Squirrel Hill's latest Thai restaurant is Curry on Murray | Restaurant Reviews | Pittsburgh | Pittsburgh City Paper

Squirrel Hill's latest Thai restaurant is Curry on Murray

The menu features your favorite dishes as well as a few surprises

In an era when the names of new restaurants trend strongly toward neutral, numerical titles which serve mainly as useful mnemonics for an address (e.g. "432 Grille") or serious, suggestive single word-poems ("Radish"), we had to smile at the rhyming whimsy of Curry on Murray.

Ultimately, though, we take our curry pretty seriously, and so does Curry on Murray. The restaurant has made the most of the space, whose large, L-shaped configuration has made it difficult for previous tenants to create an inviting ambience. Curry on Murray solved the problem by creating a vestibule, which serves as a waiting area for takeout customers while dividing the space into two dining rooms: a brighter one behind the storefront windows and a cozier one farther back. Terra-cotta walls set off the spare decor, consisting of a few vaguely Thai-esque botanical prints and some large photos of running water.

The evocation of Thailand answered a question left unaddressed by the name: Curry on Murray is neither a South Asian restaurant nor some sort of pan-curry exploration. The menu is fairly standard Thai, likely to feature your favorites but offering few surprises.

One new-to-us item was an appetizer called moo dad deaw, a fantastically simple dish that banked on pork's ability to stay moist despite a crisp fry. No breading coated the fingers of rich, succulent meat, and no grease either; the exterior had been seared into a firm, dry, flavorful seal for the moist juices within. It was served with an addictive, spicy jaew sauce that suggested Sriracha thinned with vinegar.

Satay featured equally excellent dark-meat chicken, marinated with yellow curry and nicely grilled. The accompanying peanut sauce was putty-thick, studded with chopped peanut and darkened with palm sugar.

A different peanut sauce — thinner, smoother, tangier and spicier — came with the fresh rolls. Together with the shrimp in the rolls, we found the effect too sweet-on-sweet. The rolls themselves featured a pleasing balance of herbs, vermicelli, carrot shreds and shrimp, though the wrapper could have been more tender.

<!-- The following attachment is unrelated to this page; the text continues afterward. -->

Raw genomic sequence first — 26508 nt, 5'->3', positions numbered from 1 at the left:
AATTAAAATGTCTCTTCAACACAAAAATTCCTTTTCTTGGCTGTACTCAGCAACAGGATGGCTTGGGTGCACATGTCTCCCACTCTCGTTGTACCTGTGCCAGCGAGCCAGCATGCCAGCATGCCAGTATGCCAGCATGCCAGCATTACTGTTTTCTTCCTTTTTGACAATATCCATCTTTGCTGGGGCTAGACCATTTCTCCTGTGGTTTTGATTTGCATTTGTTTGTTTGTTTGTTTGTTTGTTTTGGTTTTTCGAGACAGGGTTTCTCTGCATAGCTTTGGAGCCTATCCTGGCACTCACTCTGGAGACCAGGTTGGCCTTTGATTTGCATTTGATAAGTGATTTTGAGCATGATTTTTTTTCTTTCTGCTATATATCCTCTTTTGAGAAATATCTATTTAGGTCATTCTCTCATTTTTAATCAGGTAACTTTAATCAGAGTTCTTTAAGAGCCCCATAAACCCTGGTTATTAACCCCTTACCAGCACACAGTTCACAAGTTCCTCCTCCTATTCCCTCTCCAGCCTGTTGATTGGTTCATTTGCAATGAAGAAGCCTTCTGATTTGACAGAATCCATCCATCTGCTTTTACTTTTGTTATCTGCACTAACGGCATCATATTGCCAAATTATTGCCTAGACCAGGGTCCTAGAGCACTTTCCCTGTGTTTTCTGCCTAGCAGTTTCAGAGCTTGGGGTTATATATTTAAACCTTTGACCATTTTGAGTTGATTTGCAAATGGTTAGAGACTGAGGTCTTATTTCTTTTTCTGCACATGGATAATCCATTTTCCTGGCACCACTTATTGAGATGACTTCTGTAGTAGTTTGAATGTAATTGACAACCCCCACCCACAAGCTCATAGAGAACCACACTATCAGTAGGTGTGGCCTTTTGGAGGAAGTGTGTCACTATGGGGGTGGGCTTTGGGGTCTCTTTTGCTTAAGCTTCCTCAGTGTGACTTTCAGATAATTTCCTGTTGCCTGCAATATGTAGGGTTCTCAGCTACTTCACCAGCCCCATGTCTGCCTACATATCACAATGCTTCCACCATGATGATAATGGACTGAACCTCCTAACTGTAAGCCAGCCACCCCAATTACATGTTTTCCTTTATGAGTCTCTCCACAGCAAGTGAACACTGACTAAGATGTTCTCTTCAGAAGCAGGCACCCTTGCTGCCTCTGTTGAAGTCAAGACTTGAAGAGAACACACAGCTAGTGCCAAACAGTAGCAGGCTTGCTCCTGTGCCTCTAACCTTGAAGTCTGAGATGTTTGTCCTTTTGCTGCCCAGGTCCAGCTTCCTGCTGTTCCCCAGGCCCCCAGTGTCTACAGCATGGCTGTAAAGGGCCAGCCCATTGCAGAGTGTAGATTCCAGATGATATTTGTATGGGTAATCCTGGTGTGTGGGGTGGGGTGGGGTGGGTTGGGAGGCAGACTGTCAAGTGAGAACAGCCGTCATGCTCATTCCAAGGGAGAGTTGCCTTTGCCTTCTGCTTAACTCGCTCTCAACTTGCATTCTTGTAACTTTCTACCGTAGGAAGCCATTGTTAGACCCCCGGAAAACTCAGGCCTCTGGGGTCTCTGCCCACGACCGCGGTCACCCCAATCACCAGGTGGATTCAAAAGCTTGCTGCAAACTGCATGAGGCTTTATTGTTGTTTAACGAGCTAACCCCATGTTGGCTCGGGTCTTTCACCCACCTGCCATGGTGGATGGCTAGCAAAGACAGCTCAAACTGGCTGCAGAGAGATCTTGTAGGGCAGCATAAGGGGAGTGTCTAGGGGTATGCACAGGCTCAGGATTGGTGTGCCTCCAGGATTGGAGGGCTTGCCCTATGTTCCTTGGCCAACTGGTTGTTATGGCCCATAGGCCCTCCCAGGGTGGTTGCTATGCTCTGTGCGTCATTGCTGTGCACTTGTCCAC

Curry's version of our most beloved Thai appetizer, larb salad, had a dressing perfectly balanced between sweet, tart and sour, and offered a good mix of shallot, scallion and aromatic herbs tossed with the ground pork. We liked the presentation of the meat alongside the bright, juicy lettuce, because it didn't wilt all at once and we had some control over the meat-to-green ratio. Also, while we have had some very spicy larb salads, this one was agreeably mild.

Which brings us to a note about spice: Curry on Murray eschews the standard number system for a verbal scale ranging from "no spice" to "very spicy." On 1-10 scales we tend to hover in the lower middle, knowing that the upper registers are usually pretty hardcore. Here, we didn't venture to try anything "very spicy", but we did order a couple of items "spicy," and found them on a par with the 4s and 5s we are accustomed to ordering.

For this reason, Angelique's pumpkin curry "medium spicy" was on the mild side for her taste, but it still proved to be the hit of the meal. The sauce was velvety, rich and intensely flavorful; if the pumpkin-to-tofu ratio was skewed a little too far toward bean curd, the deep complexity of the sauce kept every bite satisfying.

Jason's panang curry with beef was nearly as good, attractively presented with a drizzle of coconut milk and a ring of brilliant-green broccoli florets edging the bowl. Unfortunately, those lovely florets had merely been steamed, not cooked in the sauce, so that they stood apart rather than adding to the flavor profile. Pad see ew, a classic street noodle dish, suffered from the same issue, but with even less sauce available to coat the broccoli. Its broad noodles were fried in a simple, soy-based sauce that got absorbed and tied everything together — in this case literally, as the noodles and meat were almost knotted together.

Finally, pad Thai got a lot right: slightly chewy noodles, plenty of bean sprouts and a sauce that infused the ingredients rather than pooling on the plate. But it was a bit too demure for our tastes, lacking the unique, wonderfully tangy sweetness of tamarind and sour bite of lime that, to us at least, define great pad Thai.

As the third Thai restaurant in Squirrel Hill, Curry on Murray needs to define its niche. With a distinctly less formal ambience than its peers paired with good food and excellent service, it might find a sweet spot with those who want curry ... in a hurry.

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